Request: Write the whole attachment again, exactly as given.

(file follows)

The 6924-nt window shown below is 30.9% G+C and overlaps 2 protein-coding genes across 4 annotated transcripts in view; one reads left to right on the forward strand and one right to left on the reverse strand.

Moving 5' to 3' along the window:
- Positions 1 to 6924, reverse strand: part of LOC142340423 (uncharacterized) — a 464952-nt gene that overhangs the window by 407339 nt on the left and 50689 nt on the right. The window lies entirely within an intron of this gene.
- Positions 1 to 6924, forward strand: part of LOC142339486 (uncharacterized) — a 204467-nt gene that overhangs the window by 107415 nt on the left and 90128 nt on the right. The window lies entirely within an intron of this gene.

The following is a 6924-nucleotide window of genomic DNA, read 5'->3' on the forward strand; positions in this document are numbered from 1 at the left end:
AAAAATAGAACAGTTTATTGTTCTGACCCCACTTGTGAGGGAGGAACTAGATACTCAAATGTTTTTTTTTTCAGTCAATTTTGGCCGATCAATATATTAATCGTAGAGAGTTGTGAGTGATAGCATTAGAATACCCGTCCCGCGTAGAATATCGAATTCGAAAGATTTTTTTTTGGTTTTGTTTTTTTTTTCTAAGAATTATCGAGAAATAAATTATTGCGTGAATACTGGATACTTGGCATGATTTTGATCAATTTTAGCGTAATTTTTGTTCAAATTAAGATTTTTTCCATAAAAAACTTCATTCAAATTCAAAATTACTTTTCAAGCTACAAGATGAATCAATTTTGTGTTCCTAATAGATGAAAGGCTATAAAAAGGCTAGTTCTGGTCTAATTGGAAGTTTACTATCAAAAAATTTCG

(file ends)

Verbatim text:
The 6924-nt window shown below is 30.9% G+C and overlaps 2 protein-coding genes across 4 annotated transcripts in view; one reads left to right on the forward strand and one right to left on the reverse strand.

Moving 5' to 3' along the window:
- Positions 1 to 6924, reverse strand: part of LOC142340423 (uncharacterized) — a 464952-nt gene that overhangs the window by 407339 nt on the left and 50689 nt on the right. The window lies entirely within an intron of this gene.
- Positions 1 to 6924, forward strand: part of LOC142339486 (uncharacterized) — a 204467-nt gene that overhangs the window by 107415 nt on the left and 90128 nt on the right. The window lies entirely within an intron of this gene.

The following is a 6924-nucleotide window of genomic DNA, read 5'->3' on the forward strand; positions in this document are numbered from 1 at the left end:
AAAAATAGAACAGTTTATTGTTCTGACCCCACTTGTGAGGGAGGAACTAGATACTCAAATGTTTTTTTTTTCAGTCAATTTTGGCCGATCAATATATTAATCGTAGAGAGTTGTGAGTGATAGCATTAGAATACCCGTCCCGCGTAGAATATCGAATTCGAAAGATTTTTTTTTGGTTTTGTTTTTTTTTTCTAAGAATTATCGAGAAATAAATTATTGCGTGAATACTGGATACTTGGCATGATTTTGATCAATTTTAGCGTAATTTTTGTTCAAATTAAGATTTTTTCCATAAAAAACTTCATTCAAATTCAAAATTACTTTTCAAGCTACAAGATGAATCAATTTTGTGTTCCTAATAGATGAAAGGCTATAAAAAGGCTAGTTCTGGTCTAATTGGAAGTTTACTATCAAAAAATTTCG